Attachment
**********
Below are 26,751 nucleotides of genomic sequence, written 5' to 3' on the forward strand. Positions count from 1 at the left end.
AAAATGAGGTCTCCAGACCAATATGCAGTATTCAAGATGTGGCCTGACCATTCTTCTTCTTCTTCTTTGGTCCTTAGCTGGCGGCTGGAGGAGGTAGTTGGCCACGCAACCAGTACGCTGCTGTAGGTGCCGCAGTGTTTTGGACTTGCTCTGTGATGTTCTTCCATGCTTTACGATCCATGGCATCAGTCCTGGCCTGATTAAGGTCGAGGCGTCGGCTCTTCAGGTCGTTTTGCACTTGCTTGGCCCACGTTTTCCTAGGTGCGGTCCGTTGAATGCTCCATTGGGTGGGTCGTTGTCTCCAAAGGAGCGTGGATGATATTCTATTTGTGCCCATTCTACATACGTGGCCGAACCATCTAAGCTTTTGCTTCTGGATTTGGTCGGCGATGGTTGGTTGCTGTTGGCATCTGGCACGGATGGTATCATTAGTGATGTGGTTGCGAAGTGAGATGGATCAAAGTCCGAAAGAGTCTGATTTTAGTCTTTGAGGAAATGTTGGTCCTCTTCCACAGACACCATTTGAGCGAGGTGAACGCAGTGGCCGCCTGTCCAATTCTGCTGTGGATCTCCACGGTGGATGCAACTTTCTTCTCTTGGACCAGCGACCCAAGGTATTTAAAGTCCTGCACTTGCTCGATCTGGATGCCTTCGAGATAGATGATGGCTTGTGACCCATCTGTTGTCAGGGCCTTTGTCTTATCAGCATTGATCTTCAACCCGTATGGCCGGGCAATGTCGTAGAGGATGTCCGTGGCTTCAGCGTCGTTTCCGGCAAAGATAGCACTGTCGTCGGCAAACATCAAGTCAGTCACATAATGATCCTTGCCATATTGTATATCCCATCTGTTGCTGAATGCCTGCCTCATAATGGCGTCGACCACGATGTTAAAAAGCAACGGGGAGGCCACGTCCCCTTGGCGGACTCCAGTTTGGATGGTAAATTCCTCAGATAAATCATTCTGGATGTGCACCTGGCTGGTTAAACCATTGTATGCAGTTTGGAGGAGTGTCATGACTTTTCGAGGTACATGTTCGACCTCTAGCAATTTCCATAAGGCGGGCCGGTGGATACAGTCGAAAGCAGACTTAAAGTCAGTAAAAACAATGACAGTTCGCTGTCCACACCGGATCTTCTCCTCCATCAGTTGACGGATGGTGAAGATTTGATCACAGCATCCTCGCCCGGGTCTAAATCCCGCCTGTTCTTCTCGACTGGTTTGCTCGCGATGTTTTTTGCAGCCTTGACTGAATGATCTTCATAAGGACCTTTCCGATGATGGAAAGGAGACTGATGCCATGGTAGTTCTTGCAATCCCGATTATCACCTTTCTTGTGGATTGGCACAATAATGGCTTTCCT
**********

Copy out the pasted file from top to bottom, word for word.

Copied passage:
Below are 26,751 nucleotides of genomic sequence, written 5' to 3' on the forward strand. Positions count from 1 at the left end.
AAAATGAGGTCTCCAGACCAATATGCAGTATTCAAGATGTGGCCTGACCATTCTTCTTCTTCTTCTTTGGTCCTTAGCTGGCGGCTGGAGGAGGTAGTTGGCCACGCAACCAGTACGCTGCTGTAGGTGCCGCAGTGTTTTGGACTTGCTCTGTGATGTTCTTCCATGCTTTACGATCCATGGCATCAGTCCTGGCCTGATTAAGGTCGAGGCGTCGGCTCTTCAGGTCGTTTTGCACTTGCTTGGCCCACGTTTTCCTAGGTGCGGTCCGTTGAATGCTCCATTGGGTGGGTCGTTGTCTCCAAAGGAGCGTGGATGATATTCTATTTGTGCCCATTCTACATACGTGGCCGAACCATCTAAGCTTTTGCTTCTGGATTTGGTCGGCGATGGTTGGTTGCTGTTGGCATCTGGCACGGATGGTATCATTAGTGATGTGGTTGCGAAGTGAGATGGATCAAAGTCCGAAAGAGTCTGATTTTAGTCTTTGAGGAAATGTTGGTCCTCTTCCACAGACACCATTTGAGCGAGGTGAACGCAGTGGCCGCCTGTCCAATTCTGCTGTGGATCTCCACGGTGGATGCAACTTTCTTCTCTTGGACCAGCGACCCAAGGTATTTAAAGTCCTGCACTTGCTCGATCTGGATGCCTTCGAGATAGATGATGGCTTGTGACCCATCTGTTGTCAGGGCCTTTGTCTTATCAGCATTGATCTTCAACCCGTATGGCCGGGCAATGTCGTAGAGGATGTCCGTGGCTTCAGCGTCGTTTCCGGCAAAGATAGCACTGTCGTCGGCAAACATCAAGTCAGTCACATAATGATCCTTGCCATATTGTATATCCCATCTGTTGCTGAATGCCTGCCTCATAATGGCGTCGACCACGATGTTAAAAAGCAACGGGGAGGCCACGTCCCCTTGGCGGACTCCAGTTTGGATGGTAAATTCCTCAGATAAATCATTCTGGATGTGCACCTGGCTGGTTAAACCATTGTATGCAGTTTGGAGGAGTGTCATGACTTTTCGAGGTACATGTTCGACCTCTAGCAATTTCCATAAGGCGGGCCGGTGGATACAGTCGAAAGCAGACTTAAAGTCAGTAAAAACAATGACAGTTCGCTGTCCACACCGGATCTTCTCCTCCATCAGTTGACGGATGGTGAAGATTTGATCACAGCATCCTCGCCCGGGTCTAAATCCCGCCTGTTCTTCTCGACTGGTTTGCTCGCGATGTTTTTTGCAGCCTTGACTGAATGATCTTCATAAGGACCTTTCCGATGATGGAAAGGAGACTGATGCCATGGTAGTTCTTGCAATCCCGATTATCACCTTTCTTGTGGATTGGCACAATAATGGCTTTCCT